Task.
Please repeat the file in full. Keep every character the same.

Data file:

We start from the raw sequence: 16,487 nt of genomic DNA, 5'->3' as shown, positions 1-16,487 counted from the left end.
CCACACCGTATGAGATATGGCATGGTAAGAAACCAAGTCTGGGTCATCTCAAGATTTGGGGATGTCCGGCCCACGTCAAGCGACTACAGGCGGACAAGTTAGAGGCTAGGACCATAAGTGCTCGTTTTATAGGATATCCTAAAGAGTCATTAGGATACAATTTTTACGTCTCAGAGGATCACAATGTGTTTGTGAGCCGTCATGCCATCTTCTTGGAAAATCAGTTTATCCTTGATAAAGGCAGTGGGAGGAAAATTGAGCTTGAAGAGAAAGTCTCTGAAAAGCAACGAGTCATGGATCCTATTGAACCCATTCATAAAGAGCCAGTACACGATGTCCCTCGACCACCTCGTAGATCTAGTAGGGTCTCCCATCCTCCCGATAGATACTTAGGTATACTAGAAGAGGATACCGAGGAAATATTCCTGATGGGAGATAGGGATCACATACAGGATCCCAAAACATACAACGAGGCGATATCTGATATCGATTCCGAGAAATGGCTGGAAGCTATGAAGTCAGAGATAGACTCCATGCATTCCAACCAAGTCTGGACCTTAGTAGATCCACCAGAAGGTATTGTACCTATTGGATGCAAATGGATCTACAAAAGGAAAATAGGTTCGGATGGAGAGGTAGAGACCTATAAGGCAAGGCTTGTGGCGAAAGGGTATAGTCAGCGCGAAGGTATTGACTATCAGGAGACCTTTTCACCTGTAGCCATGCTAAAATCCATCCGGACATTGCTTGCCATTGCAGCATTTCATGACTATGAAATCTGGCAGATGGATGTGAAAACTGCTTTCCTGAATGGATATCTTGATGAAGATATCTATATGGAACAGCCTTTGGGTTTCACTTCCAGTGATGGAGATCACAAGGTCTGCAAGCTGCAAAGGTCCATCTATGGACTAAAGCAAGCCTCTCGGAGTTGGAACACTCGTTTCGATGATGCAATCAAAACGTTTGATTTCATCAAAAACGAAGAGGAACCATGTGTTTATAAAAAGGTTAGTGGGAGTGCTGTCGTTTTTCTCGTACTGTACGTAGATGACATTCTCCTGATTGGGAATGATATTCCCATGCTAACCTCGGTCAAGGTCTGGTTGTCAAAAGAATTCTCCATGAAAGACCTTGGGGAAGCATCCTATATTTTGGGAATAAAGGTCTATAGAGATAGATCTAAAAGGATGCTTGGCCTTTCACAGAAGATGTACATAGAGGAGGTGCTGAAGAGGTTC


We start from the raw sequence: 16,487 nt of genomic DNA, 5'->3' as shown, positions 1-16,487 counted from the left end.
CCACACCGTATGAGATATGGCATGGTAAGAAACCAAGTCTGGGTCATCTCAAGATTTGGGGATGTCCGGCCCACGTCAAGCGACTACAGGCGGACAAGTTAGAGGCTAGGACCATAAGTGCTCGTTTTATAGGATATCCTAAAGAGTCATTAGGATACAATTTTTACGTCTCAGAGGATCACAATGTGTTTGTGAGCCGTCATGCCATCTTCTTGGAAAATCAGTTTATCCTTGATAAAGGCAGTGGGAGGAAAATTGAGCTTGAAGAGAAAGTCTCTGAAAAGCAACGAGTCATGGATCCTATTGAACCCATTCATAAAGAGCCAGTACACGATGTCCCTCGACCACCTCGTAGATCTAGTAGGGTCTCCCATCCTCCCGATAGATACTTAGGTATACTAGAAGAGGATACCGAGGAAATATTCCTGATGGGAGATAGGGATCACATACAGGATCCCAAAACATACAACGAGGCGATATCTGATATCGATTCCGAGAAATGGCTGGAAGCTATGAAGTCAGAGATAGACTCCATGCATTCCAACCAAGTCTGGACCTTAGTAGATCCACCAGAAGGTATTGTACCTATTGGATGCAAATGGATCTACAAAAGGAAAATAGGTTCGGATGGAGAGGTAGAGACCTATAAGGCAAGGCTTGTGGCGAAAGGGTATAGTCAGCGCGAAGGTATTGACTATCAGGAGACCTTTTCACCTGTAGCCATGCTAAAATCCATCCGGACATTGCTTGCCATTGCAGCATTTCATGACTATGAAATCTGGCAGATGGATGTGAAAACTGCTTTCCTGAATGGATATCTTGATGAAGATATCTATATGGAACAGCCTTTGGGTTTCACTTCCAGTGATGGAGATCACAAGGTCTGCAAGCTGCAAAGGTCCATCTATGGACTAAAGCAAGCCTCTCGGAGTTGGAACACTCGTTTCGATGATGCAATCAAAACGTTTGATTTCATCAAAAACGAAGAGGAACCATGTGTTTATAAAAAGGTTAGTGGGAGTGCTGTCGTTTTTCTCGTACTGTACGTAGATGACATTCTCCTGATTGGGAATGATATTCCCATGCTAACCTCGGTCAAGGTCTGGTTGTCAAAAGAATTCTCCATGAAAGACCTTGGGGAAGCATCCTATATTTTGGGAATAAAGGTCTATAGAGATAGATCTAAAAGGATGCTTGGCCTTTCACAGAAGATGTACATAGAGGAGGTGCTGAAGAGGTTC